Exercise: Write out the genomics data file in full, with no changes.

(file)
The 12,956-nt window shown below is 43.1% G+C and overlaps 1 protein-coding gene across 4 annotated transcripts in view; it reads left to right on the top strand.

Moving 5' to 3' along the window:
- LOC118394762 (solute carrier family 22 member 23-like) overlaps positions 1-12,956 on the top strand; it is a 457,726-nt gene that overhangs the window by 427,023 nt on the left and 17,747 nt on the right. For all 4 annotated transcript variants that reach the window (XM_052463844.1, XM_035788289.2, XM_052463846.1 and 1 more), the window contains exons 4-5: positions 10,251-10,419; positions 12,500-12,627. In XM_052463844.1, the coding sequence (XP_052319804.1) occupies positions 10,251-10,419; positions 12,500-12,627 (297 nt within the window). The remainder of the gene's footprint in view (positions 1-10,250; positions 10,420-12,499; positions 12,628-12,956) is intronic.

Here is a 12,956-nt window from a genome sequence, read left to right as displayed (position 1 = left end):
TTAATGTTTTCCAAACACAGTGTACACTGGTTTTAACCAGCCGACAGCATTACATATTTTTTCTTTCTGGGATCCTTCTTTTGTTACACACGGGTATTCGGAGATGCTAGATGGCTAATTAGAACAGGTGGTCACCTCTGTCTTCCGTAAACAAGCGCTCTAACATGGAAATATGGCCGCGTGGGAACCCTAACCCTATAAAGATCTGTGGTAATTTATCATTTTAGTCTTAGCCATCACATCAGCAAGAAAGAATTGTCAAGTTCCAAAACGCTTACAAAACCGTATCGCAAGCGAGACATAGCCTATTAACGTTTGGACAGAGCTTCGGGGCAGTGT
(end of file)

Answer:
The 12,956-nt window shown below is 43.1% G+C and overlaps 1 protein-coding gene across 4 annotated transcripts in view; it reads left to right on the top strand.

Moving 5' to 3' along the window:
- LOC118394762 (solute carrier family 22 member 23-like) overlaps positions 1-12,956 on the top strand; it is a 457,726-nt gene that overhangs the window by 427,023 nt on the left and 17,747 nt on the right. For all 4 annotated transcript variants that reach the window (XM_052463844.1, XM_035788289.2, XM_052463846.1 and 1 more), the window contains exons 4-5: positions 10,251-10,419; positions 12,500-12,627. In XM_052463844.1, the coding sequence (XP_052319804.1) occupies positions 10,251-10,419; positions 12,500-12,627 (297 nt within the window). The remainder of the gene's footprint in view (positions 1-10,250; positions 10,420-12,499; positions 12,628-12,956) is intronic.

Here is a 12,956-nt window from a genome sequence, read left to right as displayed (position 1 = left end):
TTAATGTTTTCCAAACACAGTGTACACTGGTTTTAACCAGCCGACAGCATTACATATTTTTTCTTTCTGGGATCCTTCTTTTGTTACACACGGGTATTCGGAGATGCTAGATGGCTAATTAGAACAGGTGGTCACCTCTGTCTTCCGTAAACAAGCGCTCTAACATGGAAATATGGCCGCGTGGGAACCCTAACCCTATAAAGATCTGTGGTAATTTATCATTTTAGTCTTAGCCATCACATCAGCAAGAAAGAATTGTCAAGTTCCAAAACGCTTACAAAACCGTATCGCAAGCGAGACATAGCCTATTAACGTTTGGACAGAGCTTCGGGGCAGTGT